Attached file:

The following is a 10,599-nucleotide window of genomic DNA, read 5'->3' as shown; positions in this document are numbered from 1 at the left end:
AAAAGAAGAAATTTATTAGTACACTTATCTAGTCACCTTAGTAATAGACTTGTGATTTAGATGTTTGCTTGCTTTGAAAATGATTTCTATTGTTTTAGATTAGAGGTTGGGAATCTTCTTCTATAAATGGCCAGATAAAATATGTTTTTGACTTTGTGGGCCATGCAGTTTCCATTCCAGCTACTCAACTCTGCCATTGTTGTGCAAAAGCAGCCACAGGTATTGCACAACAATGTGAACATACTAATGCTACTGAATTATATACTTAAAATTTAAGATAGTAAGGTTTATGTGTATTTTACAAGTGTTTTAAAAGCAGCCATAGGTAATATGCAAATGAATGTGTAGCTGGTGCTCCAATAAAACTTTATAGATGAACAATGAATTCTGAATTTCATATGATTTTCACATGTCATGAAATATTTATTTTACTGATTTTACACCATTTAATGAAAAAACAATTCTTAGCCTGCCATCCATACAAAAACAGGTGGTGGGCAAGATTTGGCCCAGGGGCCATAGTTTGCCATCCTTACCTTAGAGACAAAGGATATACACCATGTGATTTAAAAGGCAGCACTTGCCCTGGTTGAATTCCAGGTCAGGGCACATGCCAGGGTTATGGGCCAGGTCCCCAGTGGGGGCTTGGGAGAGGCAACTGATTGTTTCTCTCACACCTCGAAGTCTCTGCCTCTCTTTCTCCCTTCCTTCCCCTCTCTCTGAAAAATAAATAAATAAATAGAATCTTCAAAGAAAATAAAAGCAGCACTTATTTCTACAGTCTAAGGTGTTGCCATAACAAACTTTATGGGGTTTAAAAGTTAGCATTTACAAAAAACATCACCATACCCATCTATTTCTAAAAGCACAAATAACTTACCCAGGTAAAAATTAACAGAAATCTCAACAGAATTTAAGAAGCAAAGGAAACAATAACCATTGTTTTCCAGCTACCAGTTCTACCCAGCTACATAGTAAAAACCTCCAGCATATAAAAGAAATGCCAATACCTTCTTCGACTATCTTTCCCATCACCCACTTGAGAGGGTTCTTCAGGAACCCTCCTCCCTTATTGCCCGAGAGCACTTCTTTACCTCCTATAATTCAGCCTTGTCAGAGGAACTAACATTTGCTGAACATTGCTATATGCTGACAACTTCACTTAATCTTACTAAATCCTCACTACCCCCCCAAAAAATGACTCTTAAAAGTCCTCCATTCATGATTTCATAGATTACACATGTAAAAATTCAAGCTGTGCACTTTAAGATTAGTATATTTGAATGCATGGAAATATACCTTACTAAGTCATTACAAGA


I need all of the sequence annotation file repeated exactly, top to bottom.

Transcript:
The following is a 10,599-nucleotide window of genomic DNA, read 5'->3' as shown; positions in this document are numbered from 1 at the left end:
AAAAGAAGAAATTTATTAGTACACTTATCTAGTCACCTTAGTAATAGACTTGTGATTTAGATGTTTGCTTGCTTTGAAAATGATTTCTATTGTTTTAGATTAGAGGTTGGGAATCTTCTTCTATAAATGGCCAGATAAAATATGTTTTTGACTTTGTGGGCCATGCAGTTTCCATTCCAGCTACTCAACTCTGCCATTGTTGTGCAAAAGCAGCCACAGGTATTGCACAACAATGTGAACATACTAATGCTACTGAATTATATACTTAAAATTTAAGATAGTAAGGTTTATGTGTATTTTACAAGTGTTTTAAAAGCAGCCATAGGTAATATGCAAATGAATGTGTAGCTGGTGCTCCAATAAAACTTTATAGATGAACAATGAATTCTGAATTTCATATGATTTTCACATGTCATGAAATATTTATTTTACTGATTTTACACCATTTAATGAAAAAACAATTCTTAGCCTGCCATCCATACAAAAACAGGTGGTGGGCAAGATTTGGCCCAGGGGCCATAGTTTGCCATCCTTACCTTAGAGACAAAGGATATACACCATGTGATTTAAAAGGCAGCACTTGCCCTGGTTGAATTCCAGGTCAGGGCACATGCCAGGGTTATGGGCCAGGTCCCCAGTGGGGGCTTGGGAGAGGCAACTGATTGTTTCTCTCACACCTCGAAGTCTCTGCCTCTCTTTCTCCCTTCCTTCCCCTCTCTCTGAAAAATAAATAAATAAATAGAATCTTCAAAGAAAATAAAAGCAGCACTTATTTCTACAGTCTAAGGTGTTGCCATAACAAACTTTATGGGGTTTAAAAGTTAGCATTTACAAAAAACATCACCATACCCATCTATTTCTAAAAGCACAAATAACTTACCCAGGTAAAAATTAACAGAAATCTCAACAGAATTTAAGAAGCAAAGGAAACAATAACCATTGTTTTCCAGCTACCAGTTCTACCCAGCTACATAGTAAAAACCTCCAGCATATAAAAGAAATGCCAATACCTTCTTCGACTATCTTTCCCATCACCCACTTGAGAGGGTTCTTCAGGAACCCTCCTCCCTTATTGCCCGAGAGCACTTCTTTACCTCCTATAATTCAGCCTTGTCAGAGGAACTAACATTTGCTGAACATTGCTATATGCTGACAACTTCACTTAATCTTACTAAATCCTCACTACCCCCCCAAAAAATGACTCTTAAAAGTCCTCCATTCATGATTTCATAGATTACACATGTAAAAATTCAAGCTGTGCACTTTAAGATTAGTATATTTGAATGCATGGAAATATACCTTACTAAGTCATTACAAGA